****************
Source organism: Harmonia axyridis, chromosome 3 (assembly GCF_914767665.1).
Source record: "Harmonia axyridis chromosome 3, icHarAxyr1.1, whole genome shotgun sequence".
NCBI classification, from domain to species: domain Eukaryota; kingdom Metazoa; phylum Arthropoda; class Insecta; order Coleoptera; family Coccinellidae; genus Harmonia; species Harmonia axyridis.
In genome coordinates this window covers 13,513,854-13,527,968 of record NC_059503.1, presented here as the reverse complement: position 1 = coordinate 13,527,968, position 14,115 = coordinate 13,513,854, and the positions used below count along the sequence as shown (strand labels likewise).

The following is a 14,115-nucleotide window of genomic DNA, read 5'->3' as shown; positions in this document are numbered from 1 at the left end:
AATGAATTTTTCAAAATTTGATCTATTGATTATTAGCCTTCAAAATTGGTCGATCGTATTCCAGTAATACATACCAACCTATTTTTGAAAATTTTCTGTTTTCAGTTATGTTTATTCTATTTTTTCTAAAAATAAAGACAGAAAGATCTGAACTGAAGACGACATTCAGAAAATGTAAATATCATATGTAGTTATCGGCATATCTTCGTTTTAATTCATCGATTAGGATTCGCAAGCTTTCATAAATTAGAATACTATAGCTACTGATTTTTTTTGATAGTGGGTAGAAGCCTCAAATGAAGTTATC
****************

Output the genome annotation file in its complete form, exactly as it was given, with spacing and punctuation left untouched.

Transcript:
Source organism: Harmonia axyridis, chromosome 3 (assembly GCF_914767665.1).
Source record: "Harmonia axyridis chromosome 3, icHarAxyr1.1, whole genome shotgun sequence".
NCBI classification, from domain to species: domain Eukaryota; kingdom Metazoa; phylum Arthropoda; class Insecta; order Coleoptera; family Coccinellidae; genus Harmonia; species Harmonia axyridis.
In genome coordinates this window covers 13,513,854-13,527,968 of record NC_059503.1, presented here as the reverse complement: position 1 = coordinate 13,527,968, position 14,115 = coordinate 13,513,854, and the positions used below count along the sequence as shown (strand labels likewise).

The following is a 14,115-nucleotide window of genomic DNA, read 5'->3' as shown; positions in this document are numbered from 1 at the left end:
AATGAATTTTTCAAAATTTGATCTATTGATTATTAGCCTTCAAAATTGGTCGATCGTATTCCAGTAATACATACCAACCTATTTTTGAAAATTTTCTGTTTTCAGTTATGTTTATTCTATTTTTTCTAAAAATAAAGACAGAAAGATCTGAACTGAAGACGACATTCAGAAAATGTAAATATCATATGTAGTTATCGGCATATCTTCGTTTTAATTCATCGATTAGGATTCGCAAGCTTTCATAAATTAGAATACTATAGCTACTGATTTTTTTTGATAGTGGGTAGAAGCCTCAAATGAAGTTATC